So, when is KSP done?
Squad is about to update KSP to version 0.23. That number doesn’t mean a whole lot.
“The version number is really just a counter of how many releases we’ve done so far,” said Falanghe. “In the first year, we did 13. In the second year, we closed it off with version 0.18, so you can see how much we’ve had to devote to testing and making sure the game was stable and how much more ambitious our updates became. We’re now working on 0.22, and it’s just the 22nd release. It’s not a countdown or anything.”
That doesn’t mean that Squad doesn’t have a final vision, but that final vision is a sort of nebulous concept for Falanghe.
“What we’re working for now is this longer-term goal that we call ‘scope complete,’ which is basically saying that everything we want the game to let you do, it’ll let you do, even if it’s in some restricted form,” he said. “That’s what we’ve been working toward all this year.”
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Even after Squad reaches “scope complete,” that isn’t the end of things. They will then begin focusing on the details. That includes dozens and dozens of minor tweaks and little features.
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From the outside, KSP looks pretty successful for an indie title from a studio that never before released a game. Squad confirmed that it is doing well. The company wouldn’t provide concrete numbers, but it pointed specifically to the latest Steam Summer sale as a “turning point.”
The bosses at Squad see the title as a clear success thanks to its performance on Steam, and it looks like they are going to support it for the long haul. Falanghe, on the other hand, is less willing to call the game a success.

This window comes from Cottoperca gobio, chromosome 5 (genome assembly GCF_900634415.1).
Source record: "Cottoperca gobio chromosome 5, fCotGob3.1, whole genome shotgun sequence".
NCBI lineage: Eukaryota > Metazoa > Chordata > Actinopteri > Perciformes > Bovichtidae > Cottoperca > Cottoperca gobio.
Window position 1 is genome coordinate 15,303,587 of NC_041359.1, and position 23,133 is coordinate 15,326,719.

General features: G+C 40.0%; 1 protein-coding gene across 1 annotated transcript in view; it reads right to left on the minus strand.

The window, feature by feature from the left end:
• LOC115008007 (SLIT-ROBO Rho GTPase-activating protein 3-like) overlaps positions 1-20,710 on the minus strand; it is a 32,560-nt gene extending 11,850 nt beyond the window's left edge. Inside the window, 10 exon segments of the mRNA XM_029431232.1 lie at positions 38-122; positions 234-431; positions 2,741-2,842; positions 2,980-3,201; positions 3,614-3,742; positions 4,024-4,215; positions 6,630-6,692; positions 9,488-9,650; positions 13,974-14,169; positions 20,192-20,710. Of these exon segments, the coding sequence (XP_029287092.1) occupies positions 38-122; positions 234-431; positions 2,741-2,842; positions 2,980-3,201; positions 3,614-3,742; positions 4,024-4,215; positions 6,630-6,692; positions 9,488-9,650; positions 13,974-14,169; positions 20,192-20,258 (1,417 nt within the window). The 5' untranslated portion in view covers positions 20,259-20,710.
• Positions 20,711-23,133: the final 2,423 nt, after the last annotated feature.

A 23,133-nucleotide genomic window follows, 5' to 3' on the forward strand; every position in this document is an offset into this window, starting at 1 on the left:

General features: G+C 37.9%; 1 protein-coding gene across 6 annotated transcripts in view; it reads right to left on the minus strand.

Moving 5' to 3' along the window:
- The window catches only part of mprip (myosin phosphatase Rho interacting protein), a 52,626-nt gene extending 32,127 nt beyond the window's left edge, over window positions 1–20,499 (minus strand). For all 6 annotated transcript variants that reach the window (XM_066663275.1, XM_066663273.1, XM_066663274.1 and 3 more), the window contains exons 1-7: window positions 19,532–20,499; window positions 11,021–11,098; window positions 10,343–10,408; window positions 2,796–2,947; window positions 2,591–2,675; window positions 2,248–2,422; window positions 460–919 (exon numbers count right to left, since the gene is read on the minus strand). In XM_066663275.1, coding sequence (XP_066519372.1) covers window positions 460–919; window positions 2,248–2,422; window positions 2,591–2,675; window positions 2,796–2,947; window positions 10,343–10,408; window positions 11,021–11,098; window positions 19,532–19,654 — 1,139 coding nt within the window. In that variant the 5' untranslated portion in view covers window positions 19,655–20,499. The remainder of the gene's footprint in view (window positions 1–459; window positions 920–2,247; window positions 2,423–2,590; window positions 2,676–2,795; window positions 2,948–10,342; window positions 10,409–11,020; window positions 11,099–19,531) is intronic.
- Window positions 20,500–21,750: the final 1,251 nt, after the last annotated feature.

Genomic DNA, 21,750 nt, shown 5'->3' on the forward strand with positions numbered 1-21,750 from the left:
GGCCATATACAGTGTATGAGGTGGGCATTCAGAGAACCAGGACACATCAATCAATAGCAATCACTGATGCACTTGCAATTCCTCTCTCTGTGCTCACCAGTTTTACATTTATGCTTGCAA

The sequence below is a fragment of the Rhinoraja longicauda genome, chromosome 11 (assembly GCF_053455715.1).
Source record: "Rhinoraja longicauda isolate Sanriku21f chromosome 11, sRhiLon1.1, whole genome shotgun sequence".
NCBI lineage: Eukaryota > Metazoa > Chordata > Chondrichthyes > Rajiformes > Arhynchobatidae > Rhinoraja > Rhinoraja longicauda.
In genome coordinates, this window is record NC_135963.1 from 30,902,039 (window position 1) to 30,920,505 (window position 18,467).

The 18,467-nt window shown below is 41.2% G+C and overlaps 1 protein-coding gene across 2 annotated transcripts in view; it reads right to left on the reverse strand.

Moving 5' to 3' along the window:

“I’m not a big fan of saying: ‘We’ve succeeded,'” he said. “That implies that we’re done.”
But the developer said that something clicked for him at the most recent Penny Arcade Expo in Seattle, which is a huge gathering of everyday gamers. Penny Arcade invited Squad to participate as one of the official tournaments of the show, and gamers spent the entire weekend competing to build the best ships.
“I had a bit of a moment where I looked back to see how far the whole thing had come. It was this surreal moment, almost,” said Falanghe. “It was unbelievable to see the game being played like that, and people getting so into it. It’s not something you see just sitting and watching on the internet. We got to see this large group of people all playing the game and checking out each other’s creations. Even the players who were competing against each other, they would get up and see what everyone else was doing and help each other out. That was a lot of fun. It was incredible to see.”
So Falanghe won’t admit that he’s succeeded, he is still getting to enjoy the cheering crowds who are witnessing his personal moonshot, and he does understand why people love his game.
“From my perspective — from a game-design point of view — KSP does something that I think is special,” he said. “It lets you create. It touches on that very fundamental human need to create and then go show it off to your friends. It’s something that you don’t see a lot in games.”
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